The effect of situation-specific non-speech acoustic cues on the intelligibility of speech in noise

Lauren Ward, Ben Shirley, Yan Tang, William J. Davies

Research output: Contribution to journalConference articlepeer-review

Abstract

In everyday life, speech is often accompanied by a situation-specific acoustic cue; a hungry bark as you ask 'Has anyone fed the dog?'. This paper investigates the effect such cues have on speech intelligibility in noise and evaluates their interaction with the established effect of situation-specific semantic cues. This work is motivated by the introduction of new object-based broadcast formats, which have the potential to optimise intelligibility by controlling the level of individual broadcast audio elements, at point of service. Results of this study show that situation-specific acoustic cues alone can improve word recognition in multi-talker babble by 69.5%, a similar amount to semantic cues. The combination of both semantic and acoustic cues provide further improvement of 106.0% compared with no cues, and 18.7% compared with semantic cues only. Interestingly, whilst increasing subjective intelligibility of the target word, the presence of acoustic cues degraded the objective intelligibility of the speech-based semantic cues by 47.0% (equivalent to reducing the speech level by 4.5 dB). This paper discusses the interactions between the two types of cues and the implications that these results have for assessing and improving the intelligibility of broadcast speech.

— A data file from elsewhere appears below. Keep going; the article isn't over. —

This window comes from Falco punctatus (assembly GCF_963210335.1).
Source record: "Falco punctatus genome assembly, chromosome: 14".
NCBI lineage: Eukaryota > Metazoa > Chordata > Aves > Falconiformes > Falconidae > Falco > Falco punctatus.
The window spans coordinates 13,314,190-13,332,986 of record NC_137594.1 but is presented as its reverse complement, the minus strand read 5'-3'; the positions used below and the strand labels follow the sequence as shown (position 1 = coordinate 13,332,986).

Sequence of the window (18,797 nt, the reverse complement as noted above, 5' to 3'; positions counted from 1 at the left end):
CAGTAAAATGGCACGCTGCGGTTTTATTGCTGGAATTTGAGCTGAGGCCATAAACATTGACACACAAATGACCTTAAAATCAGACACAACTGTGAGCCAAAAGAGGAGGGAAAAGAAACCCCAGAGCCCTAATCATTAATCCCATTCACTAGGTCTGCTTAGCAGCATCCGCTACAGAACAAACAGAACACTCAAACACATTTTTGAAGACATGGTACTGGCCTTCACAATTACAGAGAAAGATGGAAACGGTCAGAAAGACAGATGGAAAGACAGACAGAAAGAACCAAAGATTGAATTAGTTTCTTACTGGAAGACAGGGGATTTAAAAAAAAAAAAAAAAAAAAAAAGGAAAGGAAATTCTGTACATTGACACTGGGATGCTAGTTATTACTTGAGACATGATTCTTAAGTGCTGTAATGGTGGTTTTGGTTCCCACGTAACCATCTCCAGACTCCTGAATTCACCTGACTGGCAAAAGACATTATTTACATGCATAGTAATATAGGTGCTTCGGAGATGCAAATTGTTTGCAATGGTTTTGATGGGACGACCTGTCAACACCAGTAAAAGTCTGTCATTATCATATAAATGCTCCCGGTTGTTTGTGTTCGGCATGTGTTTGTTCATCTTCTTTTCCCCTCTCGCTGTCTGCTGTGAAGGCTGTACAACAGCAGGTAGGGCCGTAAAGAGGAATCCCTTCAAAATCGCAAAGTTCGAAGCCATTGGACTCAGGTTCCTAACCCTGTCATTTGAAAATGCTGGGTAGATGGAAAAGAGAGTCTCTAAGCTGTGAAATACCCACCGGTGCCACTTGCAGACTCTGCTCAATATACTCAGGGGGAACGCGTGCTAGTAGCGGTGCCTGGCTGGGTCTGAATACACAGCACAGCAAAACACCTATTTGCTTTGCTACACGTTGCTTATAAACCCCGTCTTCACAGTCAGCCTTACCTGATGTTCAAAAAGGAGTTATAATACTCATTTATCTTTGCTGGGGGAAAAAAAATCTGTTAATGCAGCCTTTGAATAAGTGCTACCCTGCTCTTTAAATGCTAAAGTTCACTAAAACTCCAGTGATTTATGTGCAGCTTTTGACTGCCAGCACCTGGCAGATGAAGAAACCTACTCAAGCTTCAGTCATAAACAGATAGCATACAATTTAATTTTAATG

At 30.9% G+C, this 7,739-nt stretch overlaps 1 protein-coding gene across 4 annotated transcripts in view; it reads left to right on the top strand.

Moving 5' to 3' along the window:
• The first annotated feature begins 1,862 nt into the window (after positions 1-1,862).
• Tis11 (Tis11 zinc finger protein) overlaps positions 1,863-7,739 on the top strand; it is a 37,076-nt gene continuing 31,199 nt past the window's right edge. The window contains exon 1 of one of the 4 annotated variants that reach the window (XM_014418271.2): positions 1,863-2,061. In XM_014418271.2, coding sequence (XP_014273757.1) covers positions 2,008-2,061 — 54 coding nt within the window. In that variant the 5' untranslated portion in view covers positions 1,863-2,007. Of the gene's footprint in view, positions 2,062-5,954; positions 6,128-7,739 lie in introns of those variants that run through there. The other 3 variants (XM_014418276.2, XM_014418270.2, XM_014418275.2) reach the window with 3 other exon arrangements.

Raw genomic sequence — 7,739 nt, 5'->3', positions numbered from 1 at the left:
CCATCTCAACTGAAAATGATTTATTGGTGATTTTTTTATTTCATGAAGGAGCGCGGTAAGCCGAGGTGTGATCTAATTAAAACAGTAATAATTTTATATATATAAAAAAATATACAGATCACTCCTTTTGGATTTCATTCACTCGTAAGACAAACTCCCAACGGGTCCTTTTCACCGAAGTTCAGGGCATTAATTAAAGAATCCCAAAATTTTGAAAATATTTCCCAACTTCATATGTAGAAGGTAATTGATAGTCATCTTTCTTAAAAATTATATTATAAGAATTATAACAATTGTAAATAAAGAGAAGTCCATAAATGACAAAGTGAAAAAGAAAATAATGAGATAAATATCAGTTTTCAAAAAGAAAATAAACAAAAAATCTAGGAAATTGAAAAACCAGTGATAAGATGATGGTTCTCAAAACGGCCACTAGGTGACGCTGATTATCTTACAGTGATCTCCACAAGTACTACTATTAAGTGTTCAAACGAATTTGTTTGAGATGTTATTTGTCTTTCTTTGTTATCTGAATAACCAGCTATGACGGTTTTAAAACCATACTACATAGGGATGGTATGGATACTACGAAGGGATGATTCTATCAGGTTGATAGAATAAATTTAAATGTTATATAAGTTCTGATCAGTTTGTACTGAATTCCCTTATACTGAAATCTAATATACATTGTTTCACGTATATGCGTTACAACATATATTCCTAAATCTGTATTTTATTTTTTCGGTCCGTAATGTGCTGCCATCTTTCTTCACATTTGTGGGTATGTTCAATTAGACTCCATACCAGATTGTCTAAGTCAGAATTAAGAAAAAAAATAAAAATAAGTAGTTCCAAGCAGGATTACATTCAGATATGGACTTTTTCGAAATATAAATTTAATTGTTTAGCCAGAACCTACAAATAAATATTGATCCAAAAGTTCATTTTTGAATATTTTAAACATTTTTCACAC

Original languageEnglish (US)
Pages (from-to)2958-2962
Number of pages5
JournalProceedings of the Annual Conference of the International Speech Communication Association, INTERSPEECH
Volume2017-August
DOIs
StatePublished - Jan 1 2017
Externally publishedYes
Event18th Annual Conference of the International Speech Communication Association, INTERSPEECH 2017 - Stockholm, Sweden
Duration: Aug 20 2017Aug 24 2017

Keywords

  • Broadcast media
  • Intelligibility
  • Speech perception

ASJC Scopus subject areas

  • Language and Linguistics
  • Human-Computer Interaction
  • Signal Processing
  • Software
  • Modeling and Simulation

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